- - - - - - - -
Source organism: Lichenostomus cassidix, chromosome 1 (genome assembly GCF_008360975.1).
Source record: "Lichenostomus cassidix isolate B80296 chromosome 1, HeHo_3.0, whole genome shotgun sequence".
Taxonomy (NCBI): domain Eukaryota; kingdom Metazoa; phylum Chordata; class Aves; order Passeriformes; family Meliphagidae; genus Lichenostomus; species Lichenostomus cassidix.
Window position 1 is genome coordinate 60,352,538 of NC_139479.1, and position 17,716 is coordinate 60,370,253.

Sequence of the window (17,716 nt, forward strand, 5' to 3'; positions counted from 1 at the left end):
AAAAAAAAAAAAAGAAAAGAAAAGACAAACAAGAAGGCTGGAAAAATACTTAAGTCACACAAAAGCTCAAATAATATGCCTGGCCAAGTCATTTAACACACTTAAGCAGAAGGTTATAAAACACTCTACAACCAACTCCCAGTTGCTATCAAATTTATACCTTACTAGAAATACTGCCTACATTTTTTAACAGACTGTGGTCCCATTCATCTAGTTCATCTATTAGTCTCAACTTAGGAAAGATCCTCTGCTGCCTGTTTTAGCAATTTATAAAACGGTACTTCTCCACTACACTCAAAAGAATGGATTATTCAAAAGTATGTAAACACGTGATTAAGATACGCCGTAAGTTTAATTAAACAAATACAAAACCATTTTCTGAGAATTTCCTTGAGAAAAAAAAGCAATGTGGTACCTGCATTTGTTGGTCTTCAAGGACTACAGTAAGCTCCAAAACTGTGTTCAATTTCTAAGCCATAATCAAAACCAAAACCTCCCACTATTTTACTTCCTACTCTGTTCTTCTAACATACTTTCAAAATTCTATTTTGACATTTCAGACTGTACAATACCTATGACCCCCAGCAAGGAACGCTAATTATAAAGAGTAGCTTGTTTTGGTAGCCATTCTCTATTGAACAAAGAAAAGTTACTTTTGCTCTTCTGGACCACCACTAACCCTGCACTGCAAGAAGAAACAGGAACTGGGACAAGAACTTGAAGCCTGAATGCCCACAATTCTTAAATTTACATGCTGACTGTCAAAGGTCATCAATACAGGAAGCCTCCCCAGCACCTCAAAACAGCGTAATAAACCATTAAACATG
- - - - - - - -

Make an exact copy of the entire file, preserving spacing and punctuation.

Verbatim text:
Source organism: Lichenostomus cassidix, chromosome 1 (genome assembly GCF_008360975.1).
Source record: "Lichenostomus cassidix isolate B80296 chromosome 1, HeHo_3.0, whole genome shotgun sequence".
Taxonomy (NCBI): domain Eukaryota; kingdom Metazoa; phylum Chordata; class Aves; order Passeriformes; family Meliphagidae; genus Lichenostomus; species Lichenostomus cassidix.
Window position 1 is genome coordinate 60,352,538 of NC_139479.1, and position 17,716 is coordinate 60,370,253.

Sequence of the window (17,716 nt, forward strand, 5' to 3'; positions counted from 1 at the left end):
AAAAAAAAAAAAAGAAAAGAAAAGACAAACAAGAAGGCTGGAAAAATACTTAAGTCACACAAAAGCTCAAATAATATGCCTGGCCAAGTCATTTAACACACTTAAGCAGAAGGTTATAAAACACTCTACAACCAACTCCCAGTTGCTATCAAATTTATACCTTACTAGAAATACTGCCTACATTTTTTAACAGACTGTGGTCCCATTCATCTAGTTCATCTATTAGTCTCAACTTAGGAAAGATCCTCTGCTGCCTGTTTTAGCAATTTATAAAACGGTACTTCTCCACTACACTCAAAAGAATGGATTATTCAAAAGTATGTAAACACGTGATTAAGATACGCCGTAAGTTTAATTAAACAAATACAAAACCATTTTCTGAGAATTTCCTTGAGAAAAAAAAGCAATGTGGTACCTGCATTTGTTGGTCTTCAAGGACTACAGTAAGCTCCAAAACTGTGTTCAATTTCTAAGCCATAATCAAAACCAAAACCTCCCACTATTTTACTTCCTACTCTGTTCTTCTAACATACTTTCAAAATTCTATTTTGACATTTCAGACTGTACAATACCTATGACCCCCAGCAAGGAACGCTAATTATAAAGAGTAGCTTGTTTTGGTAGCCATTCTCTATTGAACAAAGAAAAGTTACTTTTGCTCTTCTGGACCACCACTAACCCTGCACTGCAAGAAGAAACAGGAACTGGGACAAGAACTTGAAGCCTGAATGCCCACAATTCTTAAATTTACATGCTGACTGTCAAAGGTCATCAATACAGGAAGCCTCCCCAGCACCTCAAAACAGCGTAATAAACCATTAAACATG